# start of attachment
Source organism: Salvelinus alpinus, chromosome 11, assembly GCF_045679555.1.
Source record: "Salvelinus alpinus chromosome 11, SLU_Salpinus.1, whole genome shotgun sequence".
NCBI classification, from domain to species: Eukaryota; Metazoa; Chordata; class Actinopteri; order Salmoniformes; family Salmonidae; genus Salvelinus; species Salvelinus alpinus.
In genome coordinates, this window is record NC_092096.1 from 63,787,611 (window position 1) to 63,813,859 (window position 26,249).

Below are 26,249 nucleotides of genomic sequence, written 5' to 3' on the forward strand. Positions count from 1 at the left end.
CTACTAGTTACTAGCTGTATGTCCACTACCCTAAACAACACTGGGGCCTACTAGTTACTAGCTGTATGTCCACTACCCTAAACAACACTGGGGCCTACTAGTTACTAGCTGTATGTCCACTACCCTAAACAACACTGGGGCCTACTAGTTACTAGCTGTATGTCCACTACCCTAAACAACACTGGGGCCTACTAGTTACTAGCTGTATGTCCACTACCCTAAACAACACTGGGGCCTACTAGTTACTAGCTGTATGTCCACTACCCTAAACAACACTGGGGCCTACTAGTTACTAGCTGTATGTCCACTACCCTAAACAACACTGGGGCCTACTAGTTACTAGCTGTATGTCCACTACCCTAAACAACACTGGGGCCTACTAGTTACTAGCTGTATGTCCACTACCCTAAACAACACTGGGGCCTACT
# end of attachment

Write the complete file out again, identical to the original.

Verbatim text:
Source organism: Salvelinus alpinus, chromosome 11, assembly GCF_045679555.1.
Source record: "Salvelinus alpinus chromosome 11, SLU_Salpinus.1, whole genome shotgun sequence".
NCBI classification, from domain to species: Eukaryota; Metazoa; Chordata; class Actinopteri; order Salmoniformes; family Salmonidae; genus Salvelinus; species Salvelinus alpinus.
In genome coordinates, this window is record NC_092096.1 from 63,787,611 (window position 1) to 63,813,859 (window position 26,249).

Below are 26,249 nucleotides of genomic sequence, written 5' to 3' on the forward strand. Positions count from 1 at the left end.
CTACTAGTTACTAGCTGTATGTCCACTACCCTAAACAACACTGGGGCCTACTAGTTACTAGCTGTATGTCCACTACCCTAAACAACACTGGGGCCTACTAGTTACTAGCTGTATGTCCACTACCCTAAACAACACTGGGGCCTACTAGTTACTAGCTGTATGTCCACTACCCTAAACAACACTGGGGCCTACTAGTTACTAGCTGTATGTCCACTACCCTAAACAACACTGGGGCCTACTAGTTACTAGCTGTATGTCCACTACCCTAAACAACACTGGGGCCTACTAGTTACTAGCTGTATGTCCACTACCCTAAACAACACTGGGGCCTACTAGTTACTAGCTGTATGTCCACTACCCTAAACAACACTGGGGCCTACTAGTTACTAGCTGTATGTCCACTACCCTAAACAACACTGGGGCCTACT